System.out.println("Quit.");
    }

    public static class Complex {
        public final double real;
        public final double imag;

        public Complex(double real, double imag) {
            this.real = real;
            this.imag = imag;
        }

        public Complex plus(Complex that) {
            return new Complex(this.real + that.real, this.imag + that.imag);
        }

        public Complex minus(Complex that) {
            return new Complex(this.real - that.real, this.imag - that.imag);
        }

        public boolean isReal() {
            return imag == 0.0;
        }

        public Complex multReal(double d) {
            return new Complex(d * real, d * imag);
        }

        public static Complex sqrt(double d) {
            return d >= 0.0
                    ? new Complex(Math.sqrt(d), 0.0)
                    : new Complex(0.0, Math.sqrt(-d));
        }

        public String toString() {
            if (imag == 0.0) return "" + real;
            else if (imag > 0) return real + "+" + imag + "i";
            else return real + "" + imag + "i";
        }

        public boolean equals(Object o) {
            Complex that = (Complex) o;
            return this.real == that.real && this.imag == that.imag;
        }

    }

} 

I broke the class in several methods with clear, testable sub-tasks. Most notably things got cleaner and easier when I used the right data type, which is here Complex. Don't stick with the standard classes / primitives if they don't really fit. Of course if you want to reuse and extend Complex, you should make it a top level class.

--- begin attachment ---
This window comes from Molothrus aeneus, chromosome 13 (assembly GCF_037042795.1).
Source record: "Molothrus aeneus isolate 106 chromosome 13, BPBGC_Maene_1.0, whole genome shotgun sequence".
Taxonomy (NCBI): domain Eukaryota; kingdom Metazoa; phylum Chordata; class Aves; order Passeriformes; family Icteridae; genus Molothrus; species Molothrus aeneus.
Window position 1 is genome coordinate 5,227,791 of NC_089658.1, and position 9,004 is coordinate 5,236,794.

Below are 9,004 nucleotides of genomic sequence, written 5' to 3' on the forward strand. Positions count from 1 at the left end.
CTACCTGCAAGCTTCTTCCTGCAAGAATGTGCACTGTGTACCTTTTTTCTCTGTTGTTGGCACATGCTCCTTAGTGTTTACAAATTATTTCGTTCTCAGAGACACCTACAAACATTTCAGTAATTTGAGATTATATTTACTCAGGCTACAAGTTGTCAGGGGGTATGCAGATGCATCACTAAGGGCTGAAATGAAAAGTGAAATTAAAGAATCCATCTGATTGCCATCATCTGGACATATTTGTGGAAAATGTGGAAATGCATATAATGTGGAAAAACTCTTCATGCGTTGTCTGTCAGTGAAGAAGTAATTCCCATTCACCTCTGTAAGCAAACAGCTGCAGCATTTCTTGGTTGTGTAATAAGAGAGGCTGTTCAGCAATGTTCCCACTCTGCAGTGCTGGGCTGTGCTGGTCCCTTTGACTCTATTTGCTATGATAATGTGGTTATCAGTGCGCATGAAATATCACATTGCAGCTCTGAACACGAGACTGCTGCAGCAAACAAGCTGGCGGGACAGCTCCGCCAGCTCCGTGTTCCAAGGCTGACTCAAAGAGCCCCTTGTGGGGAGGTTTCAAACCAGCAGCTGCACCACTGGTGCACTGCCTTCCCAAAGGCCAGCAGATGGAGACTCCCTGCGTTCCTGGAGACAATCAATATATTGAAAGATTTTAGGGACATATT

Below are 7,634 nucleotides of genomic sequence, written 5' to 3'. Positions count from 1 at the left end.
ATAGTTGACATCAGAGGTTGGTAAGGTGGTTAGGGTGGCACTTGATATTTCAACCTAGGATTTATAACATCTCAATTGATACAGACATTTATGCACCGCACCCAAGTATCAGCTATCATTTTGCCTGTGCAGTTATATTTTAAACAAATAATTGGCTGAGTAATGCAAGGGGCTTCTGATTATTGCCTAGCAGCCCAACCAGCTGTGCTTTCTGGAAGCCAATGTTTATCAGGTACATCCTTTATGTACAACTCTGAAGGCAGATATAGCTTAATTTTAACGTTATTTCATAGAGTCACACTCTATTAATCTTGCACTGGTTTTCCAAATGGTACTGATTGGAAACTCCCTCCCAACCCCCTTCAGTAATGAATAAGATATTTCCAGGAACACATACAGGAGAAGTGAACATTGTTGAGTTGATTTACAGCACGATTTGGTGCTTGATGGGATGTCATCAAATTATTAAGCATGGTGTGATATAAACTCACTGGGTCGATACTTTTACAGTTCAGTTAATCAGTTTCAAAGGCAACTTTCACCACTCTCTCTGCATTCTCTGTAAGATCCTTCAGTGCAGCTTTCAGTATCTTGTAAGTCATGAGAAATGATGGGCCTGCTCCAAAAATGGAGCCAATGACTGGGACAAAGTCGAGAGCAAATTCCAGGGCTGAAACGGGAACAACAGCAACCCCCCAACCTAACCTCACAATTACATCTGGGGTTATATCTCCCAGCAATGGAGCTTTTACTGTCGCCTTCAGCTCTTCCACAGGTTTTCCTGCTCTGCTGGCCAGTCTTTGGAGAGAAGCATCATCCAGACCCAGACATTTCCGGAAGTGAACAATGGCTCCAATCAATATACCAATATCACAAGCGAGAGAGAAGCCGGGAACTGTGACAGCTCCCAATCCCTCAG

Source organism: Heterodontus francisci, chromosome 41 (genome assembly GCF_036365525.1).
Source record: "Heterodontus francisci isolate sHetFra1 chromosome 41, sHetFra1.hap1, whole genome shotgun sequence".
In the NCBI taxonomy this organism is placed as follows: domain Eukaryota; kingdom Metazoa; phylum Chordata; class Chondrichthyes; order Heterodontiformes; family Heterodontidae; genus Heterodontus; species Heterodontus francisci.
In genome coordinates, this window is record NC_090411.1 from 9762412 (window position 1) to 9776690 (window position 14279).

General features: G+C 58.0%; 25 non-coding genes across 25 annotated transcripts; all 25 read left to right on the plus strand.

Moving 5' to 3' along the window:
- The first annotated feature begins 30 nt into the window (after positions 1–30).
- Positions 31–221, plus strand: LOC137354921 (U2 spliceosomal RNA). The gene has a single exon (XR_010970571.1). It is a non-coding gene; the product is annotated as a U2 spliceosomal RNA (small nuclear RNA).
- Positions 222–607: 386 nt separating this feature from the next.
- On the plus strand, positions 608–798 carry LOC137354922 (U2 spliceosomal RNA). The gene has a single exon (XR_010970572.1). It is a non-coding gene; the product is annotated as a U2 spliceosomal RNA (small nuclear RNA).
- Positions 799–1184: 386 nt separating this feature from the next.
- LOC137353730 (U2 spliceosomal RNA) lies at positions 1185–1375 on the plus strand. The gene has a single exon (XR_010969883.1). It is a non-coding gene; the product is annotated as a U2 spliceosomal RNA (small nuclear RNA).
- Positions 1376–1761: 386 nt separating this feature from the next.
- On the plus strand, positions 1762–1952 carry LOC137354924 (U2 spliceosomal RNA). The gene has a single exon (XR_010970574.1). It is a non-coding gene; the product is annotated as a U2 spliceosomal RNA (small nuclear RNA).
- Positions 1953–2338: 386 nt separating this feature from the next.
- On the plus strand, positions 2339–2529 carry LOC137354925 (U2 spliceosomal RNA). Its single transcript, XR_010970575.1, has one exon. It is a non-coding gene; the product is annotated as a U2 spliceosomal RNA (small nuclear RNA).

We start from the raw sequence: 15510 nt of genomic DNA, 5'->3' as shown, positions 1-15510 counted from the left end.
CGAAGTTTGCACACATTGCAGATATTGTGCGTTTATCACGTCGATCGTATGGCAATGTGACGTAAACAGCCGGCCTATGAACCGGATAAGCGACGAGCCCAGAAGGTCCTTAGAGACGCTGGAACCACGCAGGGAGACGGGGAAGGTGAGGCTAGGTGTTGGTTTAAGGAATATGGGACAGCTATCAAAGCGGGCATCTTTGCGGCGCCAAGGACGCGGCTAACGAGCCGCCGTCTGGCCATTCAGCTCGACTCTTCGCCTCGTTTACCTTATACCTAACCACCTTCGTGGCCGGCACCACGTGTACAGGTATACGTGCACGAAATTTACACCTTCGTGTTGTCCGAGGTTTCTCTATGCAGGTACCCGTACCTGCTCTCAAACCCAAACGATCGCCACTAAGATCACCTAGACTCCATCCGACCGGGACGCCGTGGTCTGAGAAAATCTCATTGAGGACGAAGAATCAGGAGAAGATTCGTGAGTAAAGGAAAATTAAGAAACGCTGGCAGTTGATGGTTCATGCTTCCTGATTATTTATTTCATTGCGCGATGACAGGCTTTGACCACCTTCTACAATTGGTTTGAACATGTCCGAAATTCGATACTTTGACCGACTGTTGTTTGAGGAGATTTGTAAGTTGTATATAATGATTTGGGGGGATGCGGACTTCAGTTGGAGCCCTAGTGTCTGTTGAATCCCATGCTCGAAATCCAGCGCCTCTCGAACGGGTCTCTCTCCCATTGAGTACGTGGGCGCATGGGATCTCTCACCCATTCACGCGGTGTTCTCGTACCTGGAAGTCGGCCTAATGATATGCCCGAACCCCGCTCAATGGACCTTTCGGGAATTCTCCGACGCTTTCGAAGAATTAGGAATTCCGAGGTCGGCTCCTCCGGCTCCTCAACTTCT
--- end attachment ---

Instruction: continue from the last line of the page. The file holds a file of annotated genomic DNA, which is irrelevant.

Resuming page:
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2
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The last condition statement is definitely wrong:

else if ((!loop.equals("y")) || (!loop.equals("n")))

It should be &&, not ||.

Why choose a do while conditional statement? If you just wanna make sure it will be run at least one time, use a while loop.

The main function are is large; split it to small function. You will maybe find that some code can be reused.

For a comment like this:

Scanner sc = new Scanner(System.in); //An object to read from the keyboard

Everyone knows what this code does, so no need to comment. You comment simple code which already explains itself, then you repeat yourself. Remember the 'DRY' rule; don't let comments repeat yourself.

I don't quite understand the algorithmic part. Maybe you can add one MathUtil class to help you do the algorithm.

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1
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For a beginning programming class it doesn't matter, but a good principle is to separate the part of your code that do calculation from the parts that do input and output. The "Calculations" block should be in a separate method.

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  • \$\begingroup\$ Thanks! I'll definitely try to do that for my next program. Things kinda blended together when I got going... :D Pretty much I googled things for answers because my teacher, like so many people's, melts my mind. Plus, she doesn't teach fast enough for my tastes. I was homeschooled so I mainly look up how to do things and learn from examples before she teaches it. So my code is going to look poor for a little while. And beginning or not, it should be perfect. Because, well it just should be. :) \$\endgroup\$ – Caleb Mar 7 '12 at 17:43